Japanese operator Softbank will purchase 70 percent of Sprint Nextel (NYSE:S) in a deal valued at $20.1 billion. The move could change the competitive landscape of the U.S. wireless market by strengthening Sprint financially.
The Softbank deal, which had been percolating for the past several days, became official early Monday morning. Softbank said it will pay $12.1 billion directly to Sprint shareholders and will pay another $8 billion for new equity in Sprint at $5.25 per share. Under the terms of the deal, around 55 percent of current Sprint shares will be exchanged for $7.30 per share in cash, and the remaining shares will be converted into shares of a new publicly traded entity, New Sprint. After the deal closes Softbank will own around 70 percent and Sprint shareholders will own 30 percent. The companies said they expect the deal to close in mid-2013.
Sprint, which carries around $21 billion in long-term debt, said the deal would give it $8 billion in new capital to enhance its network and strengthen its balance sheet. Sprint also said the deal will improve its scale, create new opportunities to collaborate on consumer services and applications and take advantage if Softbank's leading position in the TD-LTE ecosystem. Sprint stressed that shareholders will be able to "realize an attractive cash premium or to hold shares in a stronger, better capitalized Sprint."
Sprint will remain a publicly traded company and a subsidiary of Softbank after the deal closes. Importantly, the companies said that the transaction does not require Sprint to take any actions involving Clearwire (NASDAQ:CLWR) "other than those set forth in agreements Sprint has previously entered into with Clearwire and certain of its shareholders." Some earlier reports had indicated that a Softbank/Sprint deal would be contingent upon Sprint gaining control of Clearwire; Sprint holds a 48 percent stake in Clearwire.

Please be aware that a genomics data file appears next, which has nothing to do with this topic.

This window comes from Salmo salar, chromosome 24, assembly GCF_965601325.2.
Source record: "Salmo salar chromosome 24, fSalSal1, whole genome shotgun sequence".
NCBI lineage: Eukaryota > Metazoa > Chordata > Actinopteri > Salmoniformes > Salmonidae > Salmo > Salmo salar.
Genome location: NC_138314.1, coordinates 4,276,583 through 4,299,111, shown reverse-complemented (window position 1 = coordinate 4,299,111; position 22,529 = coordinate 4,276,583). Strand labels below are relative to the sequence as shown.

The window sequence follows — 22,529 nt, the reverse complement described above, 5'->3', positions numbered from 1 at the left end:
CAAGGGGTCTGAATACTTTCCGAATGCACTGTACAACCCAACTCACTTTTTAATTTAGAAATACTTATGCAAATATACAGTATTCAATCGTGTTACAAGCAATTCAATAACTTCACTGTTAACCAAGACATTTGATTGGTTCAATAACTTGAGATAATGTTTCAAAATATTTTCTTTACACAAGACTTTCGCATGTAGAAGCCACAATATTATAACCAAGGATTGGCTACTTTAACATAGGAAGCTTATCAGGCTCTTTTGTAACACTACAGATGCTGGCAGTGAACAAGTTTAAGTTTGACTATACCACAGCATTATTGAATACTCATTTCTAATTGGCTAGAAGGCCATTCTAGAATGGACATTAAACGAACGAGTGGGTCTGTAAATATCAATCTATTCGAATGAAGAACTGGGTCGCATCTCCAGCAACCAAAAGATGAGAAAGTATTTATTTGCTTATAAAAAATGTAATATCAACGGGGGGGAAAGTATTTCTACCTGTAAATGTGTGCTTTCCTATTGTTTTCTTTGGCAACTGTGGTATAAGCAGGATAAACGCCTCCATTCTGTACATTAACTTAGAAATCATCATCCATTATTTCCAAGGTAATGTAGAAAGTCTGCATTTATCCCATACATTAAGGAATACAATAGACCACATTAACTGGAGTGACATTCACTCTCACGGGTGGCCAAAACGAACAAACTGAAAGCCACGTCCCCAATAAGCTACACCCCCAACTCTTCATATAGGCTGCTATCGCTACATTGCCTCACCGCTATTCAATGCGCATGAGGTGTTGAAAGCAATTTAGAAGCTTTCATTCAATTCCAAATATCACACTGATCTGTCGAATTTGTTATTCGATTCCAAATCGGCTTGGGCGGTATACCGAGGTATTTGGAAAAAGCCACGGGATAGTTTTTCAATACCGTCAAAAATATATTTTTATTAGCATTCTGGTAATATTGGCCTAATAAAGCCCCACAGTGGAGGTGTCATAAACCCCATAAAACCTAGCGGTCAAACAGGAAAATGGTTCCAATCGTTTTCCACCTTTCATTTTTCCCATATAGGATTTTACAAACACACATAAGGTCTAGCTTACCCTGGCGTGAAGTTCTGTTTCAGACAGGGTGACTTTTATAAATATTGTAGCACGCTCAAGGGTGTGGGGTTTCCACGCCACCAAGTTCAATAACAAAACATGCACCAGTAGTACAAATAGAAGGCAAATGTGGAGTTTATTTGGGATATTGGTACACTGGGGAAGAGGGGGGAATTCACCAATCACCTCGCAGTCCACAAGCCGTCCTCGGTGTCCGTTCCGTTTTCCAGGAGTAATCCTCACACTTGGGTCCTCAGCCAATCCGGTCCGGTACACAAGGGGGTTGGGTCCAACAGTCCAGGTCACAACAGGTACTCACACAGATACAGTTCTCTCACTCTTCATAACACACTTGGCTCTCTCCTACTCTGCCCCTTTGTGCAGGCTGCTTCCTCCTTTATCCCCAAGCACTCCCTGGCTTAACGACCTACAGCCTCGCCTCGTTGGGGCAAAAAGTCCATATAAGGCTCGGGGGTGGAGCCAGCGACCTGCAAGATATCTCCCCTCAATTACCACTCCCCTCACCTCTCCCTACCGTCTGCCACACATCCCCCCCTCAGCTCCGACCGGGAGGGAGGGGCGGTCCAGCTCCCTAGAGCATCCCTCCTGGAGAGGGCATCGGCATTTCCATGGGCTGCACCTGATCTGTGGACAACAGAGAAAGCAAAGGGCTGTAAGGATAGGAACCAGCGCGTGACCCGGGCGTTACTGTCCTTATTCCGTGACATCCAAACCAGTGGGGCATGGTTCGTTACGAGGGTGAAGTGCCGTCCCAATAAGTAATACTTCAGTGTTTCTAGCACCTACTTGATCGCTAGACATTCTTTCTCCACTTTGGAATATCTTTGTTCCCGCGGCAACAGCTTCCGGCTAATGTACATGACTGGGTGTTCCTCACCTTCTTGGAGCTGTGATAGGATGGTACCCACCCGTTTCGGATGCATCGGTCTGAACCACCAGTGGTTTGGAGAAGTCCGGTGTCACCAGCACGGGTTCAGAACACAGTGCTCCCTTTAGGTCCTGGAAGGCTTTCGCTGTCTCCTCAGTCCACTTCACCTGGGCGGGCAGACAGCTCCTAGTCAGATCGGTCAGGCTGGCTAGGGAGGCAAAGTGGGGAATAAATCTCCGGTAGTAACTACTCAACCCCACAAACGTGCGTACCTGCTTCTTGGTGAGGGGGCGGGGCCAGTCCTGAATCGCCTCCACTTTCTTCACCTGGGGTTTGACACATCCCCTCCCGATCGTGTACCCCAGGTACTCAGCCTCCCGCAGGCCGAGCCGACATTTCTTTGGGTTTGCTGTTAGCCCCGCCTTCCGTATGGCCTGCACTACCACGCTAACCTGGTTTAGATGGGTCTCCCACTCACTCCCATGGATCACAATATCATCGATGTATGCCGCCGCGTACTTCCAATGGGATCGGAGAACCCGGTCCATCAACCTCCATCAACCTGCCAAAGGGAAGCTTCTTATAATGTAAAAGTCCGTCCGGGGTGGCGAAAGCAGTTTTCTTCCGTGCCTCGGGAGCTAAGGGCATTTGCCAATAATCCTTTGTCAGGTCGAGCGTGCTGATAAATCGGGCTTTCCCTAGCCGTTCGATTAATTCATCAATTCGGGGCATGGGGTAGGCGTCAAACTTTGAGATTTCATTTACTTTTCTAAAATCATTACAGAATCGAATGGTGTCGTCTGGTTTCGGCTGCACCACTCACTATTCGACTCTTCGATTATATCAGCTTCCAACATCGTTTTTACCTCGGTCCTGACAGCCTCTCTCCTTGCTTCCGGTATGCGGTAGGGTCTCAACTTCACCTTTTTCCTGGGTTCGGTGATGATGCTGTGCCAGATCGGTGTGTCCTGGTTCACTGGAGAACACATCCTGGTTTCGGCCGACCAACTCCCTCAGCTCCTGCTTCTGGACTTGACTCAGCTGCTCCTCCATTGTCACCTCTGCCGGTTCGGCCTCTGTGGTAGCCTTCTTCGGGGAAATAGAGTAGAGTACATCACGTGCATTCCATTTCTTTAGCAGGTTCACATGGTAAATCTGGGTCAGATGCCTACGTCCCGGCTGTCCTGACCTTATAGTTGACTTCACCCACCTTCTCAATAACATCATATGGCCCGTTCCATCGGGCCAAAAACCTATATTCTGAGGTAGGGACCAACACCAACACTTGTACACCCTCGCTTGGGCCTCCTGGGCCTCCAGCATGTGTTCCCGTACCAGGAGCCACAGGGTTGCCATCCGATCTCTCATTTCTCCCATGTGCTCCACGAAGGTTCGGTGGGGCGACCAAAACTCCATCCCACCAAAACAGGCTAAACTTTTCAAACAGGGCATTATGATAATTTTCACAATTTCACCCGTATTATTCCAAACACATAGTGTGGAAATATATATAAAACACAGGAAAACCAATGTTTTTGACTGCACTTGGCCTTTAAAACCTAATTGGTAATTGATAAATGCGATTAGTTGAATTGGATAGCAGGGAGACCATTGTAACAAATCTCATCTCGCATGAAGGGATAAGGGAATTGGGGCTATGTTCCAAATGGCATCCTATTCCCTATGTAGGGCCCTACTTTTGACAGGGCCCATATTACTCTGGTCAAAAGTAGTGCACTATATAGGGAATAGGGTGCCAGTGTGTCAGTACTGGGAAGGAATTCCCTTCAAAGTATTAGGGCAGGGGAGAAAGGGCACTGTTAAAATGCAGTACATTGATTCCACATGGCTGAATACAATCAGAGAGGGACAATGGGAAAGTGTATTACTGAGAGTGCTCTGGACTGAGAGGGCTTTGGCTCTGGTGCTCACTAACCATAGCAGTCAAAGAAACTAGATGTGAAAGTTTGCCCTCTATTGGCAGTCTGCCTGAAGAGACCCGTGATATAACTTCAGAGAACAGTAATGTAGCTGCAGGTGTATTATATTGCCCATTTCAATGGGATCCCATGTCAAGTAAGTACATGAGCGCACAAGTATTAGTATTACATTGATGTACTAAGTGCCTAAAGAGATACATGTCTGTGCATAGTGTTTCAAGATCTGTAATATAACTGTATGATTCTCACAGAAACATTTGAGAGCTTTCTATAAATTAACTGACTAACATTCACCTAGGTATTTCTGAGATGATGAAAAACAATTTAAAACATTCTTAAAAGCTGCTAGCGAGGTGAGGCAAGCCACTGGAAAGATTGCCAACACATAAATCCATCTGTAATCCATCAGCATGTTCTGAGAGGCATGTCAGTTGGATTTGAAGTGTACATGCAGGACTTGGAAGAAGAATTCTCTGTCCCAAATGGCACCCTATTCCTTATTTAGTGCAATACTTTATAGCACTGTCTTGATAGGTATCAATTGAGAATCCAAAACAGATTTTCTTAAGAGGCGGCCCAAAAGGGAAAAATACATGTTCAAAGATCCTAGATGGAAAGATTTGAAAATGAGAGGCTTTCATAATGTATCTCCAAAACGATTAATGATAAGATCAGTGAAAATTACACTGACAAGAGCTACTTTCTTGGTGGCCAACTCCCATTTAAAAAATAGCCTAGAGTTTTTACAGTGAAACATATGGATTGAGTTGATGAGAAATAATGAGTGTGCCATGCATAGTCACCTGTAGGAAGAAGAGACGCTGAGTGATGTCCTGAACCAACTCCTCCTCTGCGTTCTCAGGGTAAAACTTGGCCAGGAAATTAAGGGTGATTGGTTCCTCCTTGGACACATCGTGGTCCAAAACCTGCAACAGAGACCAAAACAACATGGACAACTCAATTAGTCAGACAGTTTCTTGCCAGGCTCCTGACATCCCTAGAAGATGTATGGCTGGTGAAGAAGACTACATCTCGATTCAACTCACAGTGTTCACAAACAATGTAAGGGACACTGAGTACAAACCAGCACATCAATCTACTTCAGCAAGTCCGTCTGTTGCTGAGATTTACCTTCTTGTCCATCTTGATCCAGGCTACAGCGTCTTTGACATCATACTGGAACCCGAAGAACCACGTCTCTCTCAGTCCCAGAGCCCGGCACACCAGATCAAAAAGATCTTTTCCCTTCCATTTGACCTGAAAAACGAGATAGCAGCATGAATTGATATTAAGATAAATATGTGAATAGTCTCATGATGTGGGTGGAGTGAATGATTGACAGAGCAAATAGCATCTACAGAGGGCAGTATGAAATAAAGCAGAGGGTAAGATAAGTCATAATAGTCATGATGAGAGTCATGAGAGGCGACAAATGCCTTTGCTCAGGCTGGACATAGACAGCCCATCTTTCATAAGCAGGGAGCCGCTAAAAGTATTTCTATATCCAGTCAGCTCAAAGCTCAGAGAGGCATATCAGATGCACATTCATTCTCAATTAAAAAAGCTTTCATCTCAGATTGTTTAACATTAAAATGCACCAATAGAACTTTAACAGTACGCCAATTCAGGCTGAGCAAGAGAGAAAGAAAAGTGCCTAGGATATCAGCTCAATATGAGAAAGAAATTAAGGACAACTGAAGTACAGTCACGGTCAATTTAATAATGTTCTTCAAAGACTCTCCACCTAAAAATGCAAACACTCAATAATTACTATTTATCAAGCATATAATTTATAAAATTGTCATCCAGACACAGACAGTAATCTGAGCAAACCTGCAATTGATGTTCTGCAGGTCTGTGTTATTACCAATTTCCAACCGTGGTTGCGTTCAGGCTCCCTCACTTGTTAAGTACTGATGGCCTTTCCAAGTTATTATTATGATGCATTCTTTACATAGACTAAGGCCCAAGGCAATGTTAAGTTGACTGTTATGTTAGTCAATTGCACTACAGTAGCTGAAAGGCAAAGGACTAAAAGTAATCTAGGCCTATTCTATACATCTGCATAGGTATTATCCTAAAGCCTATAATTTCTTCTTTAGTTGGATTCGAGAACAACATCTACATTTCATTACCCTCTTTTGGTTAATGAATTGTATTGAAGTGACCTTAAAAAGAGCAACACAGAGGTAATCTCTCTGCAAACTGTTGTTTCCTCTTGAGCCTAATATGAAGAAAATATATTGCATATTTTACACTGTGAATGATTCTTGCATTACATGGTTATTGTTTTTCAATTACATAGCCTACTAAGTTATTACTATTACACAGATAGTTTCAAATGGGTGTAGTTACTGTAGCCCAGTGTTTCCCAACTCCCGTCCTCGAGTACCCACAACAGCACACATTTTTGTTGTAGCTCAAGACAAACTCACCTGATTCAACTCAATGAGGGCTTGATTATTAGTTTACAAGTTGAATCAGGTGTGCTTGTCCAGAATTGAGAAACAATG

Many industry analysts believe Softbank may be looking to boost the 2.5/2.6 GHz TD-LTE ecosystem. Clearwire is using that spectrum and technology for its LTE buildout, and plans to launch LTE service next year. Sprint has said its LTE devices will be able to run on its FDD-LTE network as well as Clearwire's TD-LTE network, and Sprint will offload excess traffic onto Clearwire's network.
After the deal closes, Sprint's headquarters will continue to be in Overland Park, Kan. The new Sprint will have a 10-member board of directors, including at least three members of Sprint's current board of directors. Dan Hesse will continue to serve as CEO of Sprint and as a board member.
At a presentation for investors Monday, Hesse said that the deal will allow Sprint to grow as its moves through its Network Vision network modernization. The multibillion-dollar project will be largely complete by the end of 2013 and should help Sprint financially starting in 2014.
The deal "gives the company opportunities internally and externally that it hasn't had in last few years," Hesse said, according to AllThingsD. "This is pro-competitive and pro-consumer," Hesse added, because it will lead to a stronger No. 3 carrier.
In a research note, Credit Suisse analyst Jonathan Chaplin said the deal has several key benefits for Sprint. New capital from Softbank "will enable Sprint to accelerate consolidation of the industry," he wrote, and will "also allow Sprint to meaningfully improve its spectrum position relative to AT&T (NYSE:T) and Verizon (NYSE:VZ)." Further, he wrote that "Softbank has a strong track record of innovation and cost management. Their expertise could add further value to Sprint over time."
Softbank's bid for control of Sprint comes as the U.S. wireless industry remains in a state of flux. Deutsche Telekom's T-Mobile USA agreed to acquire flat-rate player MetroPCS (NYSE:PCS), which many analysts see as the German company trying to hasten its exit from the U.S. market.
- see this release
- see this Softbank presentation (PDF)
- see this WSJ article (sub. req.)
- see this Bloomberg article
- see this separate Bloomberg article
- see this NYT article
- see this AllThingsD article
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